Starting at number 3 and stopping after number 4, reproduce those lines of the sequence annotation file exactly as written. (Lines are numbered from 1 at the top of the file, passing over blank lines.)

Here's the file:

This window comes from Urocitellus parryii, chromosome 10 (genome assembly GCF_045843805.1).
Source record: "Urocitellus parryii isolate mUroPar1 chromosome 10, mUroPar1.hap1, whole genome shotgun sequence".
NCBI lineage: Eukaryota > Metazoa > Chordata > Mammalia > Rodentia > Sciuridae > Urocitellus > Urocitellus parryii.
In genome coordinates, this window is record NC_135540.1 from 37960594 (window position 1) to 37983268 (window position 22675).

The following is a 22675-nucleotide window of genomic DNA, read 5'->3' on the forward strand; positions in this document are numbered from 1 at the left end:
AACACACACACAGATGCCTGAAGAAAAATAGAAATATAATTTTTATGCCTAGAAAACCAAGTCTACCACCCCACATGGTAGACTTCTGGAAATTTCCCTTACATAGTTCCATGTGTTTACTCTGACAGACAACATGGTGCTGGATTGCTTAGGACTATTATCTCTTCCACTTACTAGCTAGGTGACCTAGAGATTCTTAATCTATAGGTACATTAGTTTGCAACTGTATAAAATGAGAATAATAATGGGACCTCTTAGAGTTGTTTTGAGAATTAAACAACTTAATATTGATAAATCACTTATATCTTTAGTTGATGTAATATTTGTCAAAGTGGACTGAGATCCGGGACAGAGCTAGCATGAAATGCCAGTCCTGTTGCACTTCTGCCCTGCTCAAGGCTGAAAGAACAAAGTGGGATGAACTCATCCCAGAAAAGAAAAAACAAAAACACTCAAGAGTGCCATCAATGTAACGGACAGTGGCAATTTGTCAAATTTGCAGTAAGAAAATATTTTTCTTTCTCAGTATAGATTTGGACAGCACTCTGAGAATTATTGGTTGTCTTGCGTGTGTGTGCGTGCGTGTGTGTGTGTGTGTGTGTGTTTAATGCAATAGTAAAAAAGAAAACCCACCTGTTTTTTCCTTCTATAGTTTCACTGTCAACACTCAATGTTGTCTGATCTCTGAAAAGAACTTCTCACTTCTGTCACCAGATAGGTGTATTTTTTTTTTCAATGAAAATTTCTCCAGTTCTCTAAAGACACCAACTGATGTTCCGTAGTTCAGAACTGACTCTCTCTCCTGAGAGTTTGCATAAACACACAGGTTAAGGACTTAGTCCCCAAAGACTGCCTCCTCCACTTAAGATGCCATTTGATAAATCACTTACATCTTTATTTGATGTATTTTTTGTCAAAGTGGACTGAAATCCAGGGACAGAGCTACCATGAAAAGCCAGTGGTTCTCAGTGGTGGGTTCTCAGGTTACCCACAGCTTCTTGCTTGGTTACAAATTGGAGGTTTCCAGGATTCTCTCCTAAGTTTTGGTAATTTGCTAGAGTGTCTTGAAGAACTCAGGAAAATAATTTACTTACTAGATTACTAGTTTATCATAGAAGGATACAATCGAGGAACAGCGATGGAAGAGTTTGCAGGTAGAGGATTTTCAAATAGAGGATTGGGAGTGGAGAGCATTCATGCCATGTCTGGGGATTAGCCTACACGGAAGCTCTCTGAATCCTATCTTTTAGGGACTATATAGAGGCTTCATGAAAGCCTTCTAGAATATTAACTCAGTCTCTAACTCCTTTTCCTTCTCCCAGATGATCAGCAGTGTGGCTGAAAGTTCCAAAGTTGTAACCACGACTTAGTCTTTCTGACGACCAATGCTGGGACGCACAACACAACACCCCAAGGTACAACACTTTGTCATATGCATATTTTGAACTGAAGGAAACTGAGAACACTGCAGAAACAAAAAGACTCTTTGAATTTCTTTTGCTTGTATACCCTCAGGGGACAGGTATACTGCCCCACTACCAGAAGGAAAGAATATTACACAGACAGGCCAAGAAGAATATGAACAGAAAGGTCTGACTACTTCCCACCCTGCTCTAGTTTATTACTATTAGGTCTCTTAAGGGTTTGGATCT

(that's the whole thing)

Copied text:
NCBI lineage: Eukaryota > Metazoa > Chordata > Mammalia > Rodentia > Sciuridae > Urocitellus > Urocitellus parryii.
In genome coordinates, this window is record NC_135540.1 from 37960594 (window position 1) to 37983268 (window position 22675).